In a promotion for the new HBO Max streaming service, the six stars of “Friends” have agreed to do a reunion show. Unfortunately, it’s not going to be an episode in which their characters get back together. It’s going to be an unscripted event in which the six of them (who will earn about $2.5 million each just for appearing) will share stories about making the sitcom, which went off the air in 2004. The problem is that, while they’re all talented comic actors — meaning they can be very funny when performing words and scenes that professional writers have concocted — none of them is known for being a great storyteller. I’ve seen them all on various talk shows in the last decade-and-a-half and can’t remember a single good anecdote any of them told. But, without the input of showrunners Marta Kauffman and David Crane, this won’t turn out to be Must See TV.

I’m also down on the idea of a fifth Indiana Jones movie, which has recently been announced. Steven Spielberg won’t direct it; he’s handed those reins over to James Mangold, who has several good films to his credit. But do we really need to see Harrison Ford don the hat and whip again, forty years after he played the iconic lead character for the first time? I don’t.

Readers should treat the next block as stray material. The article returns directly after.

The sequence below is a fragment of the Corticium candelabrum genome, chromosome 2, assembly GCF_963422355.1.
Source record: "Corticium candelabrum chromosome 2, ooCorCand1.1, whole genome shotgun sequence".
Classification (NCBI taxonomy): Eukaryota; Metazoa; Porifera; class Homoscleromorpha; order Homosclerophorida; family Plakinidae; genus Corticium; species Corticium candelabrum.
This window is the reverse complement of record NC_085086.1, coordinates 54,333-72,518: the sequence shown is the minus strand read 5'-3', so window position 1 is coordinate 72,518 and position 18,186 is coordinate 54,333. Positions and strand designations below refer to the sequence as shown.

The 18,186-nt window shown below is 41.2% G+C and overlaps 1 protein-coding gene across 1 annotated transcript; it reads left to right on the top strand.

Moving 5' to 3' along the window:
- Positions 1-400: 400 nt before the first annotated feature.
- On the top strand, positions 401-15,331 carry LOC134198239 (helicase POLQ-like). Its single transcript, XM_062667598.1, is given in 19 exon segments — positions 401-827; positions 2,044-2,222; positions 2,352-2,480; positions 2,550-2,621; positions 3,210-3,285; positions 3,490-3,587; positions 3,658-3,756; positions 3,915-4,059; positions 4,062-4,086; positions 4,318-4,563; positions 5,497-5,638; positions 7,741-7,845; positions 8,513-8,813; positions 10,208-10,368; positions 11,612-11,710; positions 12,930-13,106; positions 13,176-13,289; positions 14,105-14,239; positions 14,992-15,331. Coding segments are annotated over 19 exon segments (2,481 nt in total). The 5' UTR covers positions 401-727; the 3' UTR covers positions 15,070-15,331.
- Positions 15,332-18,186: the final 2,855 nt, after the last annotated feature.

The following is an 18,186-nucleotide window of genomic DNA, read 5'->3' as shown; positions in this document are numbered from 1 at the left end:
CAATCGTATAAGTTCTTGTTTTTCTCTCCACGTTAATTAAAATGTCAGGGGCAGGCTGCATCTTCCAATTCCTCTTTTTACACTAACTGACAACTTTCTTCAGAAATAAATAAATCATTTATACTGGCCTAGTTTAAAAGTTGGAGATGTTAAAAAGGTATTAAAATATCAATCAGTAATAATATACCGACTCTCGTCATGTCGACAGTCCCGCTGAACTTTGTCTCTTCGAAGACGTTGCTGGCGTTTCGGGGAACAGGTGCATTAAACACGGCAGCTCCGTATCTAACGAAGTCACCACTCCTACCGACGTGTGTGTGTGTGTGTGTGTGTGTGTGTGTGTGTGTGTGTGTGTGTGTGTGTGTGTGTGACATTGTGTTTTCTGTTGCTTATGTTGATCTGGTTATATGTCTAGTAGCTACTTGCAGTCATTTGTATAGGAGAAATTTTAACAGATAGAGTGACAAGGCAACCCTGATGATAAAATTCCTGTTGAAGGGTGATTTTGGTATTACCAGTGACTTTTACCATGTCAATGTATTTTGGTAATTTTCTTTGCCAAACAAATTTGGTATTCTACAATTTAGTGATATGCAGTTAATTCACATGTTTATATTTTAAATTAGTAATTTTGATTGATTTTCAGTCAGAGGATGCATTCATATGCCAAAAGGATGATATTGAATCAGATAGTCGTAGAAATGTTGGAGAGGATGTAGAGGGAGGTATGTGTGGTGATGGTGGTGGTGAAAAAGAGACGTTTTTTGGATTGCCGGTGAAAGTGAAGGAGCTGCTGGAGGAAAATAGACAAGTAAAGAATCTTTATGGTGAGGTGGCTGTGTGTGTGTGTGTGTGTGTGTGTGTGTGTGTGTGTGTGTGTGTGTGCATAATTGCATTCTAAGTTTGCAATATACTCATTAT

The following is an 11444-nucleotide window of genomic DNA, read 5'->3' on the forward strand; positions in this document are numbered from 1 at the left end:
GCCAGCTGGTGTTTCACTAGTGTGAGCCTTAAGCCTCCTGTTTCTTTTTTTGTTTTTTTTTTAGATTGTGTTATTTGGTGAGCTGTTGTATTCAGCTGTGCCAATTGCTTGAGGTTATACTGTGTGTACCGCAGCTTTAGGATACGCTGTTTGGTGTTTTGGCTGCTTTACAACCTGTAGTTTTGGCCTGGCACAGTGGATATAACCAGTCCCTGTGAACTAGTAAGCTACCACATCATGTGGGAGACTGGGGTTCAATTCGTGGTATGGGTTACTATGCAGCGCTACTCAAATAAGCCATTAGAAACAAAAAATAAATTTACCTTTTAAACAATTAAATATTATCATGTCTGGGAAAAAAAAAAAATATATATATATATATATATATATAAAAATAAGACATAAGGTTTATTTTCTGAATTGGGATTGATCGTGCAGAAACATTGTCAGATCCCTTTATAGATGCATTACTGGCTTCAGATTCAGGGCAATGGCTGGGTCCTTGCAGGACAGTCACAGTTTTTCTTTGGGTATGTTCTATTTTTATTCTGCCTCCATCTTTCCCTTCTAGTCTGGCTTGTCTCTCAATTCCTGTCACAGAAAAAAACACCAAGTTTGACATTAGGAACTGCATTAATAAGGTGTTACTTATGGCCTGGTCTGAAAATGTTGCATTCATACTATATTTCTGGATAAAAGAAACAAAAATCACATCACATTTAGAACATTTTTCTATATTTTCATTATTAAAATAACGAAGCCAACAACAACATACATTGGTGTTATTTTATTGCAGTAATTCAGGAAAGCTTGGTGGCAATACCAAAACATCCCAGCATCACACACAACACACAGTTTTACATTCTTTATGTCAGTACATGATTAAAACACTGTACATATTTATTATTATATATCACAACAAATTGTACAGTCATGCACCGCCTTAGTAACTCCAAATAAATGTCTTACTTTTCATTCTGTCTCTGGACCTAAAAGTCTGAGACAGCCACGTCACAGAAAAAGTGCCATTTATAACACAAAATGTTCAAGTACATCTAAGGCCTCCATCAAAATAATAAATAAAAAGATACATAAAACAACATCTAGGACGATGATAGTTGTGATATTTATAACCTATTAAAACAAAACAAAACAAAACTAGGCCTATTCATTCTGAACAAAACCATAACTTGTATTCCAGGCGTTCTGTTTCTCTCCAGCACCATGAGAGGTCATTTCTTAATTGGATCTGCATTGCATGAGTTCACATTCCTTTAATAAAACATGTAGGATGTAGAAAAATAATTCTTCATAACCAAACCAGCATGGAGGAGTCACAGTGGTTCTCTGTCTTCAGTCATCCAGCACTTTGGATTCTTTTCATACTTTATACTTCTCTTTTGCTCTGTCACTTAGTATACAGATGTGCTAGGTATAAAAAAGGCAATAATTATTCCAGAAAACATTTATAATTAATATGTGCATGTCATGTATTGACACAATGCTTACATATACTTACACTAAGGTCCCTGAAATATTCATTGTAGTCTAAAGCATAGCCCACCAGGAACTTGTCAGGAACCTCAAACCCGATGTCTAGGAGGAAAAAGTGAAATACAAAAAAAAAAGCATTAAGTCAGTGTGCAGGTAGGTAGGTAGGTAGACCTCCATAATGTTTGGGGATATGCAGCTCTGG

Maria Sharapova announced her retirement from tennis this week at age 32. I still remember going to a St. Louis Aces match in Forest Park (when we had a World Team Tennis outlet) sixteen years ago, when she was a guest player on the visiting team. None of us had heard of her, but as soon as she started accompanying her shots with loud, nearly-orgasmic yelps, everyone paid attention. She easily won her set that night, as Martha and I agreed hers was a name to remember. Just a year later, Sharapova was the Wimbledon women’s singles champion, which she followed with four more Grand Slam titles and a number one ranking when she was 21. She also at one point had more endorsement income than any other woman in the world (her longtime rival Serena Williams is tops now, but Maria is right behind her). However, the 15 months Sharapova couldn’t play because of a doping ban, as well as subsequent shoulder problems, hurt both her game and her rankings. She’ll still be remembered as one helluva player.

And finally, Clint Eastwood did an interview earlier this week in which he endorsed Michael Bloomberg for president, a factoid that got picked up as a big deal by several media outlets. They must have forgotten that whole empty chair thing Clint ad-libbed at the GOP convention in 2012 which, as you’ll recall, made such a big difference in helping to elect that year’s Republican nominee, President Mitt Romney.